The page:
Restaurant Menu and False Labeling
The theme of this month is about the description of restaurant menus and false labeling. There was a big scandal surrounding hotel and restaurant industries in Japan in 2013 - misrepresented food menus.
The following are some examples of false labeling:
Labeling fat-injected beef as “beef steak”.
Labeling a dish with SOME organic vegetables as a dish with organic vegetable (failed to mention “some”).
The Consumer Affairs Agency (CAA), following the scandal, held a meeting in 2014 to discuss views in an attempt to ensure proper labeling practices, and issued "Guidelines concerning menu labeling under the Act against Unjustifiable Premiums and Misleading Representations". A panel discussion on allergen labeling in restaurants was held at the CAA in the spring of that year, and an interim report on the way to provide allergen information in restaurants was issued at the end of the year. Afterwards, in April 2015, the new Food Labeling Standard came into effect.
Even under the new Standard, it is not mandatory to provide a label for food sold in restaurants. (Note that food labeling is mandatory for food sold to restaurants.) Nevertheless, food labeling started to gain attention among the restaurant industry, probably due a series of false labeling scandals and the review on allergen labeling in the past 2 years.
Let me summarize food and menu labeling in Japan, focusing on false labeling, which provided an opportunity to review the whole food labeling.
Basic idea of false labeling
False labeling is defined as false or misleading statements trying to make a product look better than what it actually is. Please refer to the "Guidelines concerning menu labeling under the Act against Unjustifiable Premiums and Misleading Representations" published by the CAA. Let's take a look at some basic ideas of false labeling in restaurants.
- The labeling is different from what it actually is.
- General consumers won’t be interested in the menu if the labeling is different from what it actually is.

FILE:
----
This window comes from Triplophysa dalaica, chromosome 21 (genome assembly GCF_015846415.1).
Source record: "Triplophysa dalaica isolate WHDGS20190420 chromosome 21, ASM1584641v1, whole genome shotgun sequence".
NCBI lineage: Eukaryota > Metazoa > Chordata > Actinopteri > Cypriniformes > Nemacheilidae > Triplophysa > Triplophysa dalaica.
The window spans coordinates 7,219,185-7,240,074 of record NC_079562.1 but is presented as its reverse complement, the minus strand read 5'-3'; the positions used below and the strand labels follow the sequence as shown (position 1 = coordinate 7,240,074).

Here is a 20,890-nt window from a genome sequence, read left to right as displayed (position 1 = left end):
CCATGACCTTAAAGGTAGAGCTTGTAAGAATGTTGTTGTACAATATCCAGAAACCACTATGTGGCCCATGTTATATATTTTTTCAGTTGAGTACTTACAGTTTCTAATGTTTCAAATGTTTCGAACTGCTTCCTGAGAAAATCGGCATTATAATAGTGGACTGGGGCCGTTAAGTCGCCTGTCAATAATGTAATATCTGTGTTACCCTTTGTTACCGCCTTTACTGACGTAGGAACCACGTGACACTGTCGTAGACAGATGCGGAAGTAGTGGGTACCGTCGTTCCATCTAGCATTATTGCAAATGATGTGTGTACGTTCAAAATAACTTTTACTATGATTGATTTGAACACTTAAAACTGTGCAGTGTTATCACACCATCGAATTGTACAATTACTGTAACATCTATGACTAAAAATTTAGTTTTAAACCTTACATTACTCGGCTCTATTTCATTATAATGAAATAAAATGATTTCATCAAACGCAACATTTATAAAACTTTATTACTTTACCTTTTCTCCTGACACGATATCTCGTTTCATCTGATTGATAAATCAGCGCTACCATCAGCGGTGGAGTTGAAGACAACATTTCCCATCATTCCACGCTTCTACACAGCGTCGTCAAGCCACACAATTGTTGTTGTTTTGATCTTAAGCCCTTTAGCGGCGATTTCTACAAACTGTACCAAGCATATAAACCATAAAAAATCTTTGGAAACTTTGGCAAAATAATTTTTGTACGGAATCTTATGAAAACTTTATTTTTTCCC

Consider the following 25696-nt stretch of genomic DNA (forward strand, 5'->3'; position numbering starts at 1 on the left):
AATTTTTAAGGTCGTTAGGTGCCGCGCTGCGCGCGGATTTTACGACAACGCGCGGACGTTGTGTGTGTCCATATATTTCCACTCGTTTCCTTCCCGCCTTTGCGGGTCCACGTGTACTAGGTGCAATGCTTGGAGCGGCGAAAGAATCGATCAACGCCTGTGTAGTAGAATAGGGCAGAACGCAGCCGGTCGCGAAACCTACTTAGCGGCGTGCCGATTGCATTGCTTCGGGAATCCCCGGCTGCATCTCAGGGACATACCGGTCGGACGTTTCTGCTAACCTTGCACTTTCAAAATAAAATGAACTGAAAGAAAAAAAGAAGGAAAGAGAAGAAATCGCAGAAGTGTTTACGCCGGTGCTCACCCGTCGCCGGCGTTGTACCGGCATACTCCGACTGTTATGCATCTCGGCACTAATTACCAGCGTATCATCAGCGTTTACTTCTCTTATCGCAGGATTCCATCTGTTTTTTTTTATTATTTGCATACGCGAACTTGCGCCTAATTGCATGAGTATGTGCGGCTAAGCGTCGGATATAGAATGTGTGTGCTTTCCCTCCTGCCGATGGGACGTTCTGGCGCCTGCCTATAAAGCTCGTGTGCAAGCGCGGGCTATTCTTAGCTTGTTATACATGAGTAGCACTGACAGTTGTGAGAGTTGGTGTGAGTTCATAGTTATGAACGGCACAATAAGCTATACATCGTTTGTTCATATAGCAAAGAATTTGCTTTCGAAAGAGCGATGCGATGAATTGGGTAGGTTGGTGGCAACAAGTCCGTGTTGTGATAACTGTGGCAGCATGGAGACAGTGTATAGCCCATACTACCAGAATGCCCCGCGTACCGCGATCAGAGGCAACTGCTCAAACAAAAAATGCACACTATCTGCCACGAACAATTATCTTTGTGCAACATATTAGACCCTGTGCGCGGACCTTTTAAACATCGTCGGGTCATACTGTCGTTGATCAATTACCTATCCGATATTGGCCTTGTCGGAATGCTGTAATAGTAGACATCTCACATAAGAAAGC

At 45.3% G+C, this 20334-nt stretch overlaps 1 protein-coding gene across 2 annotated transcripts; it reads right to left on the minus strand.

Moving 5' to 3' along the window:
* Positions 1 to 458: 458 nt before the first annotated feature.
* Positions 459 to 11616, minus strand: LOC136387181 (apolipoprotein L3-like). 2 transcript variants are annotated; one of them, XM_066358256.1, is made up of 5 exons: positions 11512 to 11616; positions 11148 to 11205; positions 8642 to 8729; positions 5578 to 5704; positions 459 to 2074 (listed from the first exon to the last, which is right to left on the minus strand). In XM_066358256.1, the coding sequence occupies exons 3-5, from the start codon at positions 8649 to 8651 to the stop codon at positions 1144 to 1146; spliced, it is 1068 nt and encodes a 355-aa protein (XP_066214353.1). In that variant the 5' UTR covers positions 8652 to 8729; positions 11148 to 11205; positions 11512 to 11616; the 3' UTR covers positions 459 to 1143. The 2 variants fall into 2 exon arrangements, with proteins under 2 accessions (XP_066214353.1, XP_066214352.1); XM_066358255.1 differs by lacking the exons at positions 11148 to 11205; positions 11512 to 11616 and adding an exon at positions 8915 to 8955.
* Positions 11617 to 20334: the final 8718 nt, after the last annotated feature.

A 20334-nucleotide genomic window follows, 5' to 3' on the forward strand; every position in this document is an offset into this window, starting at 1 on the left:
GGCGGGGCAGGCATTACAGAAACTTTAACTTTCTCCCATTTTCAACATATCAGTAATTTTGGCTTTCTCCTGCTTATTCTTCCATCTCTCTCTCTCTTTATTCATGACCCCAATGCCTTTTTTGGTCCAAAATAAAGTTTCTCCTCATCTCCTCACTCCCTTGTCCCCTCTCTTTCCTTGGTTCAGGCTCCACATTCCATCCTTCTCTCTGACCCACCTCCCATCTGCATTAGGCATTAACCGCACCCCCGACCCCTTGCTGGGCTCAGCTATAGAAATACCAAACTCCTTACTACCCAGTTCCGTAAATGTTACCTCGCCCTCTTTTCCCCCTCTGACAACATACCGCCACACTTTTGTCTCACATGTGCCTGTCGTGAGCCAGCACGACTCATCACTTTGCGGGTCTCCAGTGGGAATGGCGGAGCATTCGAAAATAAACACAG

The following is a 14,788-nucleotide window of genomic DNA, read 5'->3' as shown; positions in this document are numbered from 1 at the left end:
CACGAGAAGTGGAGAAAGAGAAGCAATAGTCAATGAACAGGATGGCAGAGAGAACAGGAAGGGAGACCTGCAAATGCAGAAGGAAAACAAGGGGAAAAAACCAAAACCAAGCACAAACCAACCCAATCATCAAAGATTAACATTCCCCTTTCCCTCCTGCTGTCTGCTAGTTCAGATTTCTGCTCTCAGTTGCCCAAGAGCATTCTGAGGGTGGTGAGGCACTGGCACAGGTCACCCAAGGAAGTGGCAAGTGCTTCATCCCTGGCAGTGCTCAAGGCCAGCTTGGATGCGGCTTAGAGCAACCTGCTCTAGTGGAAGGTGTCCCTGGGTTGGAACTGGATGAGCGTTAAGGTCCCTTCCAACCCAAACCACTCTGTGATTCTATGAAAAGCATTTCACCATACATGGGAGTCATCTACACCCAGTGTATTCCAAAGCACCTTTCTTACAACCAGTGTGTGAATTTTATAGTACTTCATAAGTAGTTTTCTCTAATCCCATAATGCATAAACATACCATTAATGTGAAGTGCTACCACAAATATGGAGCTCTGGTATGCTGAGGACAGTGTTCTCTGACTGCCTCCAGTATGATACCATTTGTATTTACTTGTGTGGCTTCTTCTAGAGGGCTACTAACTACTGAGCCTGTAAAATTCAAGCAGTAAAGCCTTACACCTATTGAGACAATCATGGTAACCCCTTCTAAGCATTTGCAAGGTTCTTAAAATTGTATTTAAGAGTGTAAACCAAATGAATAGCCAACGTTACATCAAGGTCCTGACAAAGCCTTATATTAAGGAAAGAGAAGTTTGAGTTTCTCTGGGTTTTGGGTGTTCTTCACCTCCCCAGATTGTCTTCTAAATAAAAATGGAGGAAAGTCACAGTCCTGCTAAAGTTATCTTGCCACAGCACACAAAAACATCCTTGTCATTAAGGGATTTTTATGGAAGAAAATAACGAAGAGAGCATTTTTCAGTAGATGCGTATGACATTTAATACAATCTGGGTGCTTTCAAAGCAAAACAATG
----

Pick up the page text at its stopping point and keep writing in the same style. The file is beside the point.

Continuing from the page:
The difference in "1" implies two meanings, difference in Quality and in Quantity. If I use the aforementioned examples of false labeling (1 and 2), they can be distinguished as follows:
- Quality: Labeling fat-injected beef as "beef steak".
- Quantity: Labeling a dish with SOME organic vegetables as a dish with organic vegetable (failed to mention "some").
When reviewing food labels, it is important that we pay attention not only to whether the label meets legal requirements but also to whether any fraudulent claims are made or not.
Until this point, I have given 2 different types of false labeling, quality and quantity. I now would like to list some key words which has sparked the menu labeling scandal.
"Can it be referred to as xxx? " --- Quality
- Food with prescribed definition and standard (e.g. brand names, origins, contract farmers, shrimps, beef steak, fresh cream, locally produced poultry, organics, etc.)
- Food with unsupported claims (e.g. fresh, hand-made, home-made, picked-in-the-morning, etc.)
"How much amount?" --- Quantity
- The number of menus that use specific ingredients (e.g. Ingredients from declared origin (region/country) or specific ingredients, such as organic ingredients, are used only in limited menus.)
- The quantity of ingredients used (e.g. only some of the ingredients used are organic or from declared origin (region/country).)
Please switch the word 'menu' with 'product' for processed food products.
Preventing future mislabeling
Three key points to prevent future mislabeling are listed below:
- Recognize the importance of labeling
- Understand relevant labeling rules and regulations
- Have a grasp of the actual situation
No.3 'Have a grasp of the actual situation' should be the most difficult one to follow as it will require continued observation, along with No. 1 'Recognize the importance of labeling', which needs to be approached from a trainer-level facilitator.
Measures to be taken to prevent menu mislabeling are the same in principle as for food labeling of packaged foods, but a system may need to be established for raw materials to be properly checked so that false menu labeling can be prevented to a certain extend.
In the meantime, a high level of controlling system will be required for allergen labeling, more efforts than for false labeling; for example, controlling documents such as the specification of restaurant menus. Unlike processed food manufacturers, which use the make-to-stock production planning strategy, the restaurant industry that use the make-to-order strategy should face more difficulties in controlling the situation.
For many of us, dining out is a form of entertainment, we enjoy not only the food, but also the atmosphere of the restaurant. Regardless the size of restaurants, , they can start with what they can do to enhance the convenience of their customers, such as offering allergen information on menus, while stressing the importance in proper food descriptions.
Source: "Guidelines concerning menu labeling under the Act against
Unjustifiable Premiums and Misleading Representations" (Japanese)